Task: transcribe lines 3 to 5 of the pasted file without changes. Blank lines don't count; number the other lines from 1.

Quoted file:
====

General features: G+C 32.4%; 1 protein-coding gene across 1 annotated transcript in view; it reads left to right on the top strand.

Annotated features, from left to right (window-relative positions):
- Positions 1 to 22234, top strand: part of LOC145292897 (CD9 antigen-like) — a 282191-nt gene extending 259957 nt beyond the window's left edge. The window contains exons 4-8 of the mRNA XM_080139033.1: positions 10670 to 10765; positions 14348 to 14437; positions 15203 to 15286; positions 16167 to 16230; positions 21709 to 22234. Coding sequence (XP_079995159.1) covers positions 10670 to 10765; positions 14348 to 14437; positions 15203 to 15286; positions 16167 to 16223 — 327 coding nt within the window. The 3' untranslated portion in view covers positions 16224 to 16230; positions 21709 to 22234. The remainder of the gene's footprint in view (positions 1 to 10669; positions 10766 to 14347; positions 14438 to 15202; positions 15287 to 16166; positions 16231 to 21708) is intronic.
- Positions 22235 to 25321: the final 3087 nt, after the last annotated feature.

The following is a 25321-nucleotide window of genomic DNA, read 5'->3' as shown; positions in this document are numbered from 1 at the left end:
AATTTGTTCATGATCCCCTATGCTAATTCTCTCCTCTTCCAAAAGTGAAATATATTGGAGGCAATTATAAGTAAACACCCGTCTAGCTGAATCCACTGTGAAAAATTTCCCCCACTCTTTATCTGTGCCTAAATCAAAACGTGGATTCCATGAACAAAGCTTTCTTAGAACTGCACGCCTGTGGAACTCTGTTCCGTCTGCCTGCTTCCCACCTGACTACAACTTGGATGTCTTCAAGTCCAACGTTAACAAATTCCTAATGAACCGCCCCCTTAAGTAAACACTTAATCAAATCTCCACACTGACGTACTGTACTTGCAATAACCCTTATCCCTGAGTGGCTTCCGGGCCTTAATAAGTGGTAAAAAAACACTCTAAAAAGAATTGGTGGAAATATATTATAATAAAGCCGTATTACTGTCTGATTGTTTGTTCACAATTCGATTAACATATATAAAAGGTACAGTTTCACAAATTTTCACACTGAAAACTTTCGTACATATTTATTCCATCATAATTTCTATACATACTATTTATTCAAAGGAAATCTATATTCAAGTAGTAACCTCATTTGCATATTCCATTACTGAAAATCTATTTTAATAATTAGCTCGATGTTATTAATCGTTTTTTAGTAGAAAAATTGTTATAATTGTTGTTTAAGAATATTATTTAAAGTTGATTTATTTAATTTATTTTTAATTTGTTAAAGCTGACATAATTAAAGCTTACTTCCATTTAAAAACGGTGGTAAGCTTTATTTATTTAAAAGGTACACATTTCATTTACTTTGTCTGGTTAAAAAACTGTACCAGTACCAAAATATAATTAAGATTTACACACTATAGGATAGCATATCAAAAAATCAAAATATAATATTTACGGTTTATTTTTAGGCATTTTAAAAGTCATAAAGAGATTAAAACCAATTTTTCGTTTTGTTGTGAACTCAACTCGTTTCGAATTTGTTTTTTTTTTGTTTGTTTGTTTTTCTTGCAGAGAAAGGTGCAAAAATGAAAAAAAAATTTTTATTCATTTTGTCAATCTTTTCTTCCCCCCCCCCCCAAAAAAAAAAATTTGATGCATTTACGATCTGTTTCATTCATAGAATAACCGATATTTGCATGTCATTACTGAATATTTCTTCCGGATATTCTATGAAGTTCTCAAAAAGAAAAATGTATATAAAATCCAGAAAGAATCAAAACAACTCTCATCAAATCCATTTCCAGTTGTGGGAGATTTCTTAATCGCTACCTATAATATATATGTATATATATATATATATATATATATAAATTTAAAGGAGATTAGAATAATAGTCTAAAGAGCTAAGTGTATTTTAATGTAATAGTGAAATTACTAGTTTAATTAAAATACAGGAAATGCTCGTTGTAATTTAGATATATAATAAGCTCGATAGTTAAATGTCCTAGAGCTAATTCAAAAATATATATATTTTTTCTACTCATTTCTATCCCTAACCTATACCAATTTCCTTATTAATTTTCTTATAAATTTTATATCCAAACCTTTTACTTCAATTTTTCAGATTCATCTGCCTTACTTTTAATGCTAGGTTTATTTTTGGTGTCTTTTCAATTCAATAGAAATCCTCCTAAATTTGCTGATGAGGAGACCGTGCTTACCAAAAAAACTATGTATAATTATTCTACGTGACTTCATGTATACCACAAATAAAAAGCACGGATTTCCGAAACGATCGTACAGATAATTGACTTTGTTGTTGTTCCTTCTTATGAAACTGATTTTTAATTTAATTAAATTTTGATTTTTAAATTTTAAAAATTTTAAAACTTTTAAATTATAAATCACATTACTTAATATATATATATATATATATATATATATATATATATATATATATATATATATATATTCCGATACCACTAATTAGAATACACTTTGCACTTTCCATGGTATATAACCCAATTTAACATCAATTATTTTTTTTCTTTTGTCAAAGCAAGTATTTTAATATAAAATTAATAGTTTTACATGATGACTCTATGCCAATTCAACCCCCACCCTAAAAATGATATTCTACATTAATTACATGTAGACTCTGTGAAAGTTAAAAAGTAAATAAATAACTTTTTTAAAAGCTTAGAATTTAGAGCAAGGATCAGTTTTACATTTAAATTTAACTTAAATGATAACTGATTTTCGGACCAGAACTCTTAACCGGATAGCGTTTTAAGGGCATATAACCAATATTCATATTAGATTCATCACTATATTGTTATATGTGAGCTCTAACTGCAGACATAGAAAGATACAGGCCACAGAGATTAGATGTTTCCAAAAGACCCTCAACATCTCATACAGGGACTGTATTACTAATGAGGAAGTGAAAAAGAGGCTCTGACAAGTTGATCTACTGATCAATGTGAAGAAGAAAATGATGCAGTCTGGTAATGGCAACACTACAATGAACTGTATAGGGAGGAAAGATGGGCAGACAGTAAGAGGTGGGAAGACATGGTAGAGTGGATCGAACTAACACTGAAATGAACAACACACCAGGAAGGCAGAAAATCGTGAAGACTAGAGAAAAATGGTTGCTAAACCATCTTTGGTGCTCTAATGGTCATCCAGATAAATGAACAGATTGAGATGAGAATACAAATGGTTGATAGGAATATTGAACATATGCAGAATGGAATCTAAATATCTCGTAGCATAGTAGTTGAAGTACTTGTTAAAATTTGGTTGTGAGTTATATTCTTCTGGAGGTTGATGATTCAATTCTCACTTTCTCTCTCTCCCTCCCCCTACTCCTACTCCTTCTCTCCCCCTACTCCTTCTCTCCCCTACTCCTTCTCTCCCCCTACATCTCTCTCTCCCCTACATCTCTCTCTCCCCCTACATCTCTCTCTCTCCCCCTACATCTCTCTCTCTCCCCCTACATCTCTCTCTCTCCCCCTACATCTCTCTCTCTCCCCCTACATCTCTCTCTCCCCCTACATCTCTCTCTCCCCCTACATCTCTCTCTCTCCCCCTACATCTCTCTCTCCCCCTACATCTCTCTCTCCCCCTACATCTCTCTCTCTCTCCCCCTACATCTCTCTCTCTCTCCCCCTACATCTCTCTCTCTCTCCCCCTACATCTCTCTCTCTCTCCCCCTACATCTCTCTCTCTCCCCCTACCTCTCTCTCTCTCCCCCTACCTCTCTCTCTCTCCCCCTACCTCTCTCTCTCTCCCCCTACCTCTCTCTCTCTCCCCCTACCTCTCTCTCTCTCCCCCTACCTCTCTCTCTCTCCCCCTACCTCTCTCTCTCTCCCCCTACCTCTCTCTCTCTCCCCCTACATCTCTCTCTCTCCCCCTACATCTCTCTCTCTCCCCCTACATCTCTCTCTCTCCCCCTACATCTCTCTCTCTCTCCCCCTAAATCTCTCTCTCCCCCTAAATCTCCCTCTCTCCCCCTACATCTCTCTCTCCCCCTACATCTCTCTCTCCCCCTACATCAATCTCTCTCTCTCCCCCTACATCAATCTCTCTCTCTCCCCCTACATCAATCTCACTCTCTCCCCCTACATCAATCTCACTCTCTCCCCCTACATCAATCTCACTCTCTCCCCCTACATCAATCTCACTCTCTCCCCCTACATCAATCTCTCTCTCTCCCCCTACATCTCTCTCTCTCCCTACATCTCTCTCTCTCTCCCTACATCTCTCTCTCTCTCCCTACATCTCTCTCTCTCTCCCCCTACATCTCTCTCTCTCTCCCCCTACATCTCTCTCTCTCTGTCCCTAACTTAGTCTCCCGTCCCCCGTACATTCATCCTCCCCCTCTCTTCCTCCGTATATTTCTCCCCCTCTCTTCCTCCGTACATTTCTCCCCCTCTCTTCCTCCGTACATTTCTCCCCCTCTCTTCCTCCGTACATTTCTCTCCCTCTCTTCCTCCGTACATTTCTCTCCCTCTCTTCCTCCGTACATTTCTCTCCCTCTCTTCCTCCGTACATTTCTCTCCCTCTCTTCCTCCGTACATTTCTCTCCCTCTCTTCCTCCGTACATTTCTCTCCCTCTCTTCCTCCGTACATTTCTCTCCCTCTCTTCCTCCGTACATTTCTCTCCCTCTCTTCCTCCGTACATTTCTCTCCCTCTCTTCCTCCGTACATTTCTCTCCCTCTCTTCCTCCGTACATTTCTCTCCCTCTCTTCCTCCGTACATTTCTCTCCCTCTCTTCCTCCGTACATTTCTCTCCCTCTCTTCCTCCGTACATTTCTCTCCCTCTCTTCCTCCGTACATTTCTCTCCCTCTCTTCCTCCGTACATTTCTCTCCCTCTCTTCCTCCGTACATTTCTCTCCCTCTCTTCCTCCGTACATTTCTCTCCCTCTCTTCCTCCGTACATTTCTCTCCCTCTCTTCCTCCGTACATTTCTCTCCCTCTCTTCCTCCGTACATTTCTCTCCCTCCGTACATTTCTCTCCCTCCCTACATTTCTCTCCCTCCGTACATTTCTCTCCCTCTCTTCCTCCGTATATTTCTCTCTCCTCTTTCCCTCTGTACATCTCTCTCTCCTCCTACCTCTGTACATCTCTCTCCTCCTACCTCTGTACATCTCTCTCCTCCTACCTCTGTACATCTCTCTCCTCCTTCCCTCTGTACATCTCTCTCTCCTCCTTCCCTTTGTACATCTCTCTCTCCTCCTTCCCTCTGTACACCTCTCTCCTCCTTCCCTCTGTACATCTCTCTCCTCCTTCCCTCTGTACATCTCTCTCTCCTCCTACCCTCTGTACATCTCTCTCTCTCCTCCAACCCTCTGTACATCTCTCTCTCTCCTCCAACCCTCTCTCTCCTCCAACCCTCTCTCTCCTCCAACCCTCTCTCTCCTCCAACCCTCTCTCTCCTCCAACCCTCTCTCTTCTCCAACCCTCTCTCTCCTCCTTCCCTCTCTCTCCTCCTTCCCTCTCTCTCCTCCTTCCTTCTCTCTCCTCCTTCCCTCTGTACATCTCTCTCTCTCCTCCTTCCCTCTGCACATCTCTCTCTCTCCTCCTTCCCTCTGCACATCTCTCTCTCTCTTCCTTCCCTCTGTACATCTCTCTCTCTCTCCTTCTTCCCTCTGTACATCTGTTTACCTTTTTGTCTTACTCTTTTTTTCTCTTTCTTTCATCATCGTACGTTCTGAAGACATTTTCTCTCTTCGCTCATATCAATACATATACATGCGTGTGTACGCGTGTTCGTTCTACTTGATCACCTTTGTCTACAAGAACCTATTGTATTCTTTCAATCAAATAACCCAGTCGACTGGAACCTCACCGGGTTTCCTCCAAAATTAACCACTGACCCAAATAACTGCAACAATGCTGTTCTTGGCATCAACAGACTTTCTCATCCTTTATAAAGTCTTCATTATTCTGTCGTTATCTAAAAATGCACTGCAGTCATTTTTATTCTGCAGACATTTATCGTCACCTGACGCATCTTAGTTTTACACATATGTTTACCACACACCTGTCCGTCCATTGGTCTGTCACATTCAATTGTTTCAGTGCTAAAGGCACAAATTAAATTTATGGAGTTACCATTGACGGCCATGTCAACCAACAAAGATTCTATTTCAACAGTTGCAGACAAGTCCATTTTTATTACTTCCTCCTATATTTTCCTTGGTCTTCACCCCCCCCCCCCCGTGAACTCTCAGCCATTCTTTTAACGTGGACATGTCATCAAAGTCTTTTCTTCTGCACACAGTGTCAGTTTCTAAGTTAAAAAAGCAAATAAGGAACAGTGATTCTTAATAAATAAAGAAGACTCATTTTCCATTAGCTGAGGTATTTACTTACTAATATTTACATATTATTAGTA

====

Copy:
- Positions 1 to 22234, top strand: part of LOC145292897 (CD9 antigen-like) — a 282191-nt gene extending 259957 nt beyond the window's left edge. The window contains exons 4-8 of the mRNA XM_080139033.1: positions 10670 to 10765; positions 14348 to 14437; positions 15203 to 15286; positions 16167 to 16230; positions 21709 to 22234. Coding sequence (XP_079995159.1) covers positions 10670 to 10765; positions 14348 to 14437; positions 15203 to 15286; positions 16167 to 16223 — 327 coding nt within the window. The 3' untranslated portion in view covers positions 16224 to 16230; positions 21709 to 22234. The remainder of the gene's footprint in view (positions 1 to 10669; positions 10766 to 14347; positions 14438 to 15202; positions 15287 to 16166; positions 16231 to 21708) is intronic.
- Positions 22235 to 25321: the final 3087 nt, after the last annotated feature.

The following is a 25321-nucleotide window of genomic DNA, read 5'->3' as shown; positions in this document are numbered from 1 at the left end: